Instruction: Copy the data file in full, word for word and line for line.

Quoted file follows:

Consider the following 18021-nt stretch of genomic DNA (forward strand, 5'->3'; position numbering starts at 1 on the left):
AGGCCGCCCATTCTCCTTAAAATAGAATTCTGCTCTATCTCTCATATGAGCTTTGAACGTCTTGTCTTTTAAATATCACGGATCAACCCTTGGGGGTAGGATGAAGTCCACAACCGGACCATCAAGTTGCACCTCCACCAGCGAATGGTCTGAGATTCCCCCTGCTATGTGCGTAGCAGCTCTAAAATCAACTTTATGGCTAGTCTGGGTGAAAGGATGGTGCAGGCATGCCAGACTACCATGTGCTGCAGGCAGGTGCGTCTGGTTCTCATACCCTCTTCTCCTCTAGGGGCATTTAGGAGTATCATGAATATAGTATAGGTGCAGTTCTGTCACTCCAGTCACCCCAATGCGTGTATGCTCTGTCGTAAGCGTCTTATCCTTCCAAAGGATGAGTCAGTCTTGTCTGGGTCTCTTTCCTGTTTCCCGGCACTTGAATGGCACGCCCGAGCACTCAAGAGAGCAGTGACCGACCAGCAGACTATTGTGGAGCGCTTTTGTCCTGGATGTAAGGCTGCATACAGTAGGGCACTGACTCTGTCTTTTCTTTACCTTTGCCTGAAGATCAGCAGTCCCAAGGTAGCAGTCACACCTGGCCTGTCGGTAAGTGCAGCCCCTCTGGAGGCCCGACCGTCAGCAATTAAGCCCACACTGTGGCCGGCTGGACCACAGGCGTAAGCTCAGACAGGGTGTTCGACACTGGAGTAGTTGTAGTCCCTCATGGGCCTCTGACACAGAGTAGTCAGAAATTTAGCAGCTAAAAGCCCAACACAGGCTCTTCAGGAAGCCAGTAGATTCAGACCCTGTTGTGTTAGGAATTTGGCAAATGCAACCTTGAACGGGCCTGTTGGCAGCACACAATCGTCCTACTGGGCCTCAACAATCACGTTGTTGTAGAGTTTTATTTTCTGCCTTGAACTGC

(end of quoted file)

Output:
Consider the following 18021-nt stretch of genomic DNA (forward strand, 5'->3'; position numbering starts at 1 on the left):
AGGCCGCCCATTCTCCTTAAAATAGAATTCTGCTCTATCTCTCATATGAGCTTTGAACGTCTTGTCTTTTAAATATCACGGATCAACCCTTGGGGGTAGGATGAAGTCCACAACCGGACCATCAAGTTGCACCTCCACCAGCGAATGGTCTGAGATTCCCCCTGCTATGTGCGTAGCAGCTCTAAAATCAACTTTATGGCTAGTCTGGGTGAAAGGATGGTGCAGGCATGCCAGACTACCATGTGCTGCAGGCAGGTGCGTCTGGTTCTCATACCCTCTTCTCCTCTAGGGGCATTTAGGAGTATCATGAATATAGTATAGGTGCAGTTCTGTCACTCCAGTCACCCCAATGCGTGTATGCTCTGTCGTAAGCGTCTTATCCTTCCAAAGGATGAGTCAGTCTTGTCTGGGTCTCTTTCCTGTTTCCCGGCACTTGAATGGCACGCCCGAGCACTCAAGAGAGCAGTGACCGACCAGCAGACTATTGTGGAGCGCTTTTGTCCTGGATGTAAGGCTGCATACAGTAGGGCACTGACTCTGTCTTTTCTTTACCTTTGCCTGAAGATCAGCAGTCCCAAGGTAGCAGTCACACCTGGCCTGTCGGTAAGTGCAGCCCCTCTGGAGGCCCGACCGTCAGCAATTAAGCCCACACTGTGGCCGGCTGGACCACAGGCGTAAGCTCAGACAGGGTGTTCGACACTGGAGTAGTTGTAGTCCCTCATGGGCCTCTGACACAGAGTAGTCAGAAATTTAGCAGCTAAAAGCCCAACACAGGCTCTTCAGGAAGCCAGTAGATTCAGACCCTGTTGTGTTAGGAATTTGGCAAATGCAACCTTGAACGGGCCTGTTGGCAGCACACAATCGTCCTACTGGGCCTCAACAATCACGTTGTTGTAGAGTTTTATTTTCTGCCTTGAACTGC